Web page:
Oct 232014
 

cloud of cereberal liesOne thing I’m learning— “I’ve learned” would be a lie—is that there are no short cuts on the Road Less Written. That is, unless you do actually want to take a road to writing less.

But when it comes to listening to gurus, we’re always tempted by the most unreliable one: our brains. Our so-called centers of higher thought, the very organ that should be busy helping us plot out an optimal path to success, can sabotage us.

Sure, it provides inspiration, strategy, and common sense. However, it also peppers us with false rationales. We get caught up in delusions of grandeur, denial – not to mention feelings of hopelessness and discouragement.

So why do we buy into the load of shit our rationalizing cerebral cortex spits out…?

Because we want it all.

We’re not looking for a short cut, we’re looking for everything. Writers are creative beings, ergo we dream. Big. It’s not in our nature to be realistic and grounded. We want perfect presentable children, great marriages, immaculate passable-by-Child-Protective-Service’s-guidelines houses. And we want that while we’re grinding out publishable, salable works. Maybe even Pulitzer Prize winning works. Not to mention the fact that in our dreams, we’re not bound by the constraints of linear time.

Because we believe in our muse.

Okay, leave out the “we” stuff. My muse is more ADHD than I am. Anytime I’m stressed in any way (80% of the time), she goes and hides like the ninny she is. But other writers, at least I’ve been led to believe, have muses that keep them at the keyboard long after bedtime and spew out whole dialogues in perfect syntax. Until they don’t.

When the bright light of inspiration does burn dim, writers feel betrayed. Goals and their implementation strategies (we all have them, right? ) seem as ephemeral as the leftover puffs of smoke.

Because the truth is scary.

When things are scary our brains become the masters of trickery and delusion. It’s a lot easier to embark on a journey of being a writer if you don’t face the facts. It might be hard. Maybe even outright discouraging. You may have to let something else go, like TV-viewing, mowing the lawn, coaching kids, or earning a living wage.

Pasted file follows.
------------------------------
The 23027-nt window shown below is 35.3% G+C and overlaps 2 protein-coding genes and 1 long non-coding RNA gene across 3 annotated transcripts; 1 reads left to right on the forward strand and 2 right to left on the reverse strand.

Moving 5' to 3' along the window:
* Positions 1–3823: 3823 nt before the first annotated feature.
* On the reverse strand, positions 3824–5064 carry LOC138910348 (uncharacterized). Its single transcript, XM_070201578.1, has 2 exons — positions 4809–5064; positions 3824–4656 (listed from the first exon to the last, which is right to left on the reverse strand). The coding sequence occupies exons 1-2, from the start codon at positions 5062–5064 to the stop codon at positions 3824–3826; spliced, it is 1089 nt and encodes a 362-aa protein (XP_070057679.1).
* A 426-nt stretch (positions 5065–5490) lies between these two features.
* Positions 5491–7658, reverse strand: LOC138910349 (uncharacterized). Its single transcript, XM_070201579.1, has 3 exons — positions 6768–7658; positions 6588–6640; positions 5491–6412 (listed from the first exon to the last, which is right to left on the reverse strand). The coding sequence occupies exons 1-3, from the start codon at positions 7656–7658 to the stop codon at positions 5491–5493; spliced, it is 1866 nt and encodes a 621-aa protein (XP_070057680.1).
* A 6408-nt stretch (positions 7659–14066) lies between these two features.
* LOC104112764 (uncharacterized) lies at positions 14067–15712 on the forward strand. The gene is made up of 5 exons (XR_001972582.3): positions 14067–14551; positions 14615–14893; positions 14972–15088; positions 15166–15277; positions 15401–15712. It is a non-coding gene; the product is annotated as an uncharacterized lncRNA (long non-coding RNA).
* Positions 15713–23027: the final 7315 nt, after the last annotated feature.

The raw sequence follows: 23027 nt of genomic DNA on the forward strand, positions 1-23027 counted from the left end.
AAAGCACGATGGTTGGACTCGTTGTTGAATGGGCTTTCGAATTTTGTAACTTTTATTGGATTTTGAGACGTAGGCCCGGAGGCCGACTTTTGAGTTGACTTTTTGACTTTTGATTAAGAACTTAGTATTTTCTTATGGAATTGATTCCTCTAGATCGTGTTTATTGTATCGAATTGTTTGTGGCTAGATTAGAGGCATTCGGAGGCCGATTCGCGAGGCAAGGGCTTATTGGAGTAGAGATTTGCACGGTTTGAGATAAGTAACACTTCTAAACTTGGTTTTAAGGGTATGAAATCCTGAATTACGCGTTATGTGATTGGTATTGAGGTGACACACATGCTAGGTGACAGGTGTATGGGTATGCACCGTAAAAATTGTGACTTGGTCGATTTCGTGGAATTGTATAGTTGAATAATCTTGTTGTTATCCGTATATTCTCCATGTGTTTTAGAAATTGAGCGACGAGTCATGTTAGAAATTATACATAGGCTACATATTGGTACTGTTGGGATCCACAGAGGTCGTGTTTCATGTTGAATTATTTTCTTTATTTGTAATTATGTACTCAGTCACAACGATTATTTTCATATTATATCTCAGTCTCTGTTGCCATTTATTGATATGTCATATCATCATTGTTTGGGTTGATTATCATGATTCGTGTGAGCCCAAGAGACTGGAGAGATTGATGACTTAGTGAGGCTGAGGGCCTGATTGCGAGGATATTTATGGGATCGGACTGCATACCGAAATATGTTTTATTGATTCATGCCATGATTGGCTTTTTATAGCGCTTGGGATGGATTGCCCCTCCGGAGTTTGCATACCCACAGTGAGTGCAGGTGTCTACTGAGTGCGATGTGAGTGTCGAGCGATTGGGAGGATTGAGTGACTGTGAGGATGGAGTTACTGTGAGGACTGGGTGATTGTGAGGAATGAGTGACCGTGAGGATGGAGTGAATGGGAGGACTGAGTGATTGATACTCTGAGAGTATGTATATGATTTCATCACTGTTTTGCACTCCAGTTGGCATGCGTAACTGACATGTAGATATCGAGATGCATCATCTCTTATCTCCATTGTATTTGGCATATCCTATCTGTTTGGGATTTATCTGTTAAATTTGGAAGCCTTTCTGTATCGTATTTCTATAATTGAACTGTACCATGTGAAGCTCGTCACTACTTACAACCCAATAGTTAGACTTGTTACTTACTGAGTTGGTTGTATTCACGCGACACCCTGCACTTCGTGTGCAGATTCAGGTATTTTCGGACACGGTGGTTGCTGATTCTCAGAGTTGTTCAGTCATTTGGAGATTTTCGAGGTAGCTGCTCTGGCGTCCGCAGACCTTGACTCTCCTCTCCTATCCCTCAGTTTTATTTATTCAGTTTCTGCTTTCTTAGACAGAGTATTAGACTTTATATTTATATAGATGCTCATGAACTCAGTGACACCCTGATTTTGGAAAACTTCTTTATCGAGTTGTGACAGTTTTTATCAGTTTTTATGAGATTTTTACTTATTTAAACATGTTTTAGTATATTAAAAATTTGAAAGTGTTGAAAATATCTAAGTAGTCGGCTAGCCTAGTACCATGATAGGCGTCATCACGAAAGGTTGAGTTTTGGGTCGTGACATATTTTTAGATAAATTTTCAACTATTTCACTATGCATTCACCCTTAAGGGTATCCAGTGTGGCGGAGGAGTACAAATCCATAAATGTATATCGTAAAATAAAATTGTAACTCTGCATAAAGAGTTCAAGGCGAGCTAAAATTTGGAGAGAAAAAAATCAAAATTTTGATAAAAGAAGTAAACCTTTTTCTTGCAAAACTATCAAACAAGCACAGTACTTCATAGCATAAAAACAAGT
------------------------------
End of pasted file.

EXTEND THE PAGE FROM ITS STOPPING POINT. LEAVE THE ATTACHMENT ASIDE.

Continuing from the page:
And avoiding those truths feeds us right back into the vicious cycle of wanting it all.

In Conclusion…

The brain is hard-wired for survival, not success. When we’re tired, it encourages us to sleep. When we’re stressed, it provides the impulse to drop everything and go outside and jump in the leaves. That means, when we’re not in a life and death situation, a bullshit meter can come in handy.

You know the metaphors and you’re a master at applying them.

Denial is a siren; tie yourself to the mast as you float down the rapids of authorship. Dig your muse out from under the shoes in the closet and whip her into shape. Learn to recognize the lies.

Oh yeah, and eat your vegetables.

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LAURA HEDGECOCK is an author, freelance writer, speaker, and webmaster. Her passion is telling stories and helping others tell theirs. That passion led to her latest book Memories of Me: A Complete Guide to Telling and Sharing the Stories of Your Life and her website and blog, TreasureChestofMemories.com. When she’s not writing, she enjoys spending time with her husband and two nearly-adult sons (and her Springer Spaniel), playing soccer, nature photography, and finding her roots—which might explain her messy house.

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